The killer’s veto Technologybud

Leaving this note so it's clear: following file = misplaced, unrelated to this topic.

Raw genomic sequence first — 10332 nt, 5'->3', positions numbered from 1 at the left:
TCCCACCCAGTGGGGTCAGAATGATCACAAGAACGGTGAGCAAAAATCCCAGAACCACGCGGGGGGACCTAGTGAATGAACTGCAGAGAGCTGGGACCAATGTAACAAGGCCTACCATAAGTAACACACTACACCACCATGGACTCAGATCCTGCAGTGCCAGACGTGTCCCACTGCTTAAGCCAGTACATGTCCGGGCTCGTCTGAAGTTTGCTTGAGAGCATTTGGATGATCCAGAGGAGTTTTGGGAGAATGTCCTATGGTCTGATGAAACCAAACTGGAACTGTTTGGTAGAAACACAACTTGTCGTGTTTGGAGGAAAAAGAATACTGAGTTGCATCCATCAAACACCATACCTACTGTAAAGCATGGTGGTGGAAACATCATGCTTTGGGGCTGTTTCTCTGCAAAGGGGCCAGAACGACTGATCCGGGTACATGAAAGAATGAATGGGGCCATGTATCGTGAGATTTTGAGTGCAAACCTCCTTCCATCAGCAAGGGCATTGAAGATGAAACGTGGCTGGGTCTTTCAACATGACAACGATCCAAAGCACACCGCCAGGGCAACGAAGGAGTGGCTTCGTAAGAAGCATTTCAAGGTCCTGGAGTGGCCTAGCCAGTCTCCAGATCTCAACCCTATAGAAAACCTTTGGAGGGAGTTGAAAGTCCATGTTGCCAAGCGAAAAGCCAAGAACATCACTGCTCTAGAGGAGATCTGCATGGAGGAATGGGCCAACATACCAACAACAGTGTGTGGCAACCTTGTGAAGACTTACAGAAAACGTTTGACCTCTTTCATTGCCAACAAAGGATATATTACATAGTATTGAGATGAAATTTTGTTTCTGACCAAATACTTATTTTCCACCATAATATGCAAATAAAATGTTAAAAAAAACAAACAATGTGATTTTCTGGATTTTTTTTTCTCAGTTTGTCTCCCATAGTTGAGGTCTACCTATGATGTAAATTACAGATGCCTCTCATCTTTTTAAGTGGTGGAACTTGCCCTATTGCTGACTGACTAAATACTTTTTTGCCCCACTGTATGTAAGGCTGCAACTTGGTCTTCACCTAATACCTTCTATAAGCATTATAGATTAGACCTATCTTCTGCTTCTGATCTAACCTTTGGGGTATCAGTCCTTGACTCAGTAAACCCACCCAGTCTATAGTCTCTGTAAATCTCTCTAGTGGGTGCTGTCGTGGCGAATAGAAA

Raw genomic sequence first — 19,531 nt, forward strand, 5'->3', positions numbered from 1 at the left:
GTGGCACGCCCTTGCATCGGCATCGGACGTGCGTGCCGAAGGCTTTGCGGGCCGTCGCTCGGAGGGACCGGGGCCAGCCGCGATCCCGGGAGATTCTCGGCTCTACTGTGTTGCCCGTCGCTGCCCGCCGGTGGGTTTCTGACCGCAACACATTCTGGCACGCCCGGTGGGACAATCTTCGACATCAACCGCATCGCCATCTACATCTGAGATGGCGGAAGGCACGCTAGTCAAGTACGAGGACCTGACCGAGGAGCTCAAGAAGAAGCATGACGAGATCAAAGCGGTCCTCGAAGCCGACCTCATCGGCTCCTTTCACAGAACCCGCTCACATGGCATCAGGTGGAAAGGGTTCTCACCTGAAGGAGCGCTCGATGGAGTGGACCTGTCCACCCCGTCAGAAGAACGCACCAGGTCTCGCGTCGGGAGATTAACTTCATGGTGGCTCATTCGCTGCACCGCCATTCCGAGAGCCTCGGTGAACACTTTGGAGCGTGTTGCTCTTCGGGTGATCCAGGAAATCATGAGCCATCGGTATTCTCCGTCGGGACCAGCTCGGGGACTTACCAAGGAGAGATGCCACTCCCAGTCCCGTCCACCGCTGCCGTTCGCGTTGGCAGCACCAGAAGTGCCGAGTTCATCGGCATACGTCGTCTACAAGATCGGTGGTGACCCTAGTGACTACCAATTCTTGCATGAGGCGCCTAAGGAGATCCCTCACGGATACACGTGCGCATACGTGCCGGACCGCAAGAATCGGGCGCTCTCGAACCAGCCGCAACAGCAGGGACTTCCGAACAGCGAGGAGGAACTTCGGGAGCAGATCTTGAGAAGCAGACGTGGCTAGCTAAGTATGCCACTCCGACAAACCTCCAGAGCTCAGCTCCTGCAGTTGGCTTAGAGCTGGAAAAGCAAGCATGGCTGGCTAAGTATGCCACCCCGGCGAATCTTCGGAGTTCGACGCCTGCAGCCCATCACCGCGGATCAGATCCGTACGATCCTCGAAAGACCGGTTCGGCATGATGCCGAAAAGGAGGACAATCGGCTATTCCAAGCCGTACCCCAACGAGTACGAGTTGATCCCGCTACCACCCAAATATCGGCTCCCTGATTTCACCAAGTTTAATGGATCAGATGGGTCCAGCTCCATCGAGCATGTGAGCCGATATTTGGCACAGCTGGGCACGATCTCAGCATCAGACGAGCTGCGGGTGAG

Much more funny than the “Charlie Hebdo” cartoon about Erdogan (showing him picking up a Muslim dress and shouting, “Oh, the Prophet!”) Was the Turkish president’s reaction. “My sorrow and anger,” he said, “is not for the infamous attack on my face, but because the same means is the source of disrespect to our prophet, which we place over our lives. It is a sign that Europe is now returning to the age of barbarism. ”Barbarism, then, according to Erdogan, is the exercise of the fundamental – for us in the West at least – right to freedom of speech. However, he does not consider the beheading of those who insult his religion to be barbaric, since he does not condemn the act on the same terms. No need to remind him of the Enlightenment: he has neither heard nor cared. Erdogan belongs to a different world. He can not understand that in Western culture no one has the right not to be offended (the phrase is attributed to John Cleese of Monty Python). There can be no such right, because if it were, it would be impossible to discuss and circulate ideas, and even in those very sensitive issues, where conciliation is necessary. Confrontation is necessary and insult is an inevitable element of the process. If each of us taboos what feels offensive to our beliefs, what discussion should we have with them? Insult, no matter how much it causes pain or anger to the recipient, is the price of free speech in culture. us. At the height of the Brexit campaign, the Times published a cartoon by Peter Brooks, in which then-Prime Minister David Cameron was portrayed as an ostrich that did not bury its head in the sand but in its buttocks. No one protested, no chirping was heard, even if many would find the sketch bold, vulgar or offensive. People weren’t upset either because Guardian cartoonist Steve Bell recently portrayed (really disgusting, awkward, and incompetent) Home Secretary Priti Patel as a bull, a cow, or a calf – all of which, of course, because interpretations vary. there is no lack of enlightened “naimenlades”, who find the easy solution to the problem with “yes, but”, such as the High Representative of the United Nations Alliance of Cultures (admittedly, I had no idea there was such a thing…), named Miguel Angel Moratinos. The official called for “mutual respect for all religions and beliefs” because, in his statement, he was following “with deep concern the growing tensions and cases of intolerance caused by the publication of satirical sketches of his prophecy. Muslims consider it blasphemous and deeply offensive. ” It is clear, even if it is not explicitly stated, that the representative of the representative of the Alliance of Civilizations is directed against President Macron for his rigid stance on the issue of the prophet’s sketches. In other words, he would prefer freedom of speech to decline so that it is not Muslims in general who are affected, but extremist Muslims. After the terrorist attack on Charlie Hebdo in 2015, Oxford Professor of European Studies Timothy Garton As made the finding that “from the noise of the noisemaker we have now passed to the veto of the murderer”. Until the emergence, that is, of the radical Islamism that slaughters and beheads, the threat to freedom of speech came from the one who seeks to prevent it by intimidating the noise. After 2015, the threat now comes from killers. It is noteworthy, then, that the UN recognizes the killer’s veto… Follow it on Google News and be the first to know all the news See all the latest News from Greece and the World, at

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